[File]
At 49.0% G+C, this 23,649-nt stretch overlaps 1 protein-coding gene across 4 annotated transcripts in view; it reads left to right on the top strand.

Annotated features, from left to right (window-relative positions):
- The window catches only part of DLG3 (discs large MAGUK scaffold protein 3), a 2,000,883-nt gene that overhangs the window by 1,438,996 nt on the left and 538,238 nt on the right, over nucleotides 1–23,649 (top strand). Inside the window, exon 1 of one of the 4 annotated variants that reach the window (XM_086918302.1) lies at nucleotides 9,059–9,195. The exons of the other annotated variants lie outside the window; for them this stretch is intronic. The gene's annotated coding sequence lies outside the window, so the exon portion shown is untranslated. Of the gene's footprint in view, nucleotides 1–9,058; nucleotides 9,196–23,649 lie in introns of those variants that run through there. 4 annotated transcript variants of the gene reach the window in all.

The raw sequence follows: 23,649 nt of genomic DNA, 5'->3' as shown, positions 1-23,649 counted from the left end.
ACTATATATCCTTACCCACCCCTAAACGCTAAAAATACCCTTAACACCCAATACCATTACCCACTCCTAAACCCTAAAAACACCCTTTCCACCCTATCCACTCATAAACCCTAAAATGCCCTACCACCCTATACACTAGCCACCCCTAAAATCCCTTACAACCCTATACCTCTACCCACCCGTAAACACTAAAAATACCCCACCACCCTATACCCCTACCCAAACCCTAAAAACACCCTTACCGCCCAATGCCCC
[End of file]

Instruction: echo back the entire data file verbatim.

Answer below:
At 49.0% G+C, this 23,649-nt stretch overlaps 1 protein-coding gene across 4 annotated transcripts in view; it reads left to right on the top strand.

Annotated features, from left to right (window-relative positions):
- The window catches only part of DLG3 (discs large MAGUK scaffold protein 3), a 2,000,883-nt gene that overhangs the window by 1,438,996 nt on the left and 538,238 nt on the right, over nucleotides 1–23,649 (top strand). Inside the window, exon 1 of one of the 4 annotated variants that reach the window (XM_086918302.1) lies at nucleotides 9,059–9,195. The exons of the other annotated variants lie outside the window; for them this stretch is intronic. The gene's annotated coding sequence lies outside the window, so the exon portion shown is untranslated. Of the gene's footprint in view, nucleotides 1–9,058; nucleotides 9,196–23,649 lie in introns of those variants that run through there. 4 annotated transcript variants of the gene reach the window in all.

The raw sequence follows: 23,649 nt of genomic DNA, 5'->3' as shown, positions 1-23,649 counted from the left end.
ACTATATATCCTTACCCACCCCTAAACGCTAAAAATACCCTTAACACCCAATACCATTACCCACTCCTAAACCCTAAAAACACCCTTTCCACCCTATCCACTCATAAACCCTAAAATGCCCTACCACCCTATACACTAGCCACCCCTAAAATCCCTTACAACCCTATACCTCTACCCACCCGTAAACACTAAAAATACCCCACCACCCTATACCCCTACCCAAACCCTAAAAACACCCTTACCGCCCAATGCCCC